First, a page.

NSF International and ASHRAE have signed a memorandum of understanding dedicated to protecting public health by establishing safe management practices for building water systems.
These systems include cooling towers, air-conditioning units for large buildings, hot tubs, large complex water systems (in hotels, hospitals, cruise ships and institutions) and decorative fountains, which can be attributed to public health concerns such as Legionella.
Under the terms of the MOU, NSF International will provide its 70-plus years of water industry expertise and ASHRAE will leverage its building systems expertise to jointly develop NSF 444: Prevention of Injury and Disease Associated with Building Water Systems. This new standard will address concerns such as legionellosis, which according to the CDC is on the rise. The CDC estimates that between 8,000 and 18,000 people are hospitalized with Legionnaires' disease in the United States each year, with more than 4,500 cases reported in 2014.
Water quality often degrades once water enters buildings, and it could expose occupants to hazards such as microbial pathogens, toxic chemicals and physical hazards. NSF 444 seeks to provide a methodology for the systematic analysis of building water systems and the application of control measures necessary to prevent harm and to maintain public health.
“The development of NSF 444 and this MOU with ASHRAE represent NSF International’s commitment to helping assure water quality in areas that impact human health,” said Jessica Evans, Director of Standards at NSF International. “NSF 444 is the first NSF standard to address building water quality and our working relationship with ASHRAE will help us contribute expertise to this important area of the water quality industry.”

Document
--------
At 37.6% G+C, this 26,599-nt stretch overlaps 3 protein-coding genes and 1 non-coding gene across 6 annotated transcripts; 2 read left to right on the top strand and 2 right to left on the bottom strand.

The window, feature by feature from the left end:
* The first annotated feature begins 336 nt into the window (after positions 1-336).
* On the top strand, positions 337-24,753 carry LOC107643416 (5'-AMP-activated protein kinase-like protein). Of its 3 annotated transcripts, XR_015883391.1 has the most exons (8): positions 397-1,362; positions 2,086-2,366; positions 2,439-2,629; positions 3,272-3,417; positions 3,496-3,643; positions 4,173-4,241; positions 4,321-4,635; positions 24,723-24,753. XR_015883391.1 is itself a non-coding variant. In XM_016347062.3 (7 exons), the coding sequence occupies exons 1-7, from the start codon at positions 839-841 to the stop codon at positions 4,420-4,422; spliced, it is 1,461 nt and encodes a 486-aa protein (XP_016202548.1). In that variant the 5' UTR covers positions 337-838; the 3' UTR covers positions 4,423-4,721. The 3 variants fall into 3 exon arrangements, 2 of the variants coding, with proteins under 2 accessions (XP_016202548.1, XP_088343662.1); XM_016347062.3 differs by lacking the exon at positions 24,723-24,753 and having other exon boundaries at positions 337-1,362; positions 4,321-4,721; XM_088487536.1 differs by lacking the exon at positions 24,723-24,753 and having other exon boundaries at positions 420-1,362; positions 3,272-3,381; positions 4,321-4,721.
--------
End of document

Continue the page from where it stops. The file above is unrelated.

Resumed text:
“This MOU represents a commitment by both ASHRAE and NSF International to enhance our working relationship and emphasize the importance of managing safe, quality building water systems,” said ASHRAE President Tim Wentz. “We hope to increase industry attention on this emerging public health issue and, ultimately, improve awareness and understanding.”
U.S. public health and environmental organizations at the state and federal levels, members of ASHRAE, private healthcare systems, academia and those in the water industry are participating on the joint committee to develop this standard. This standard is expected to be released in 2017.
The MOU will ensure the ongoing advancement of future collaborative projects with ASHRAE, and jointly continue to educate the industry about the importance of building water health initiatives.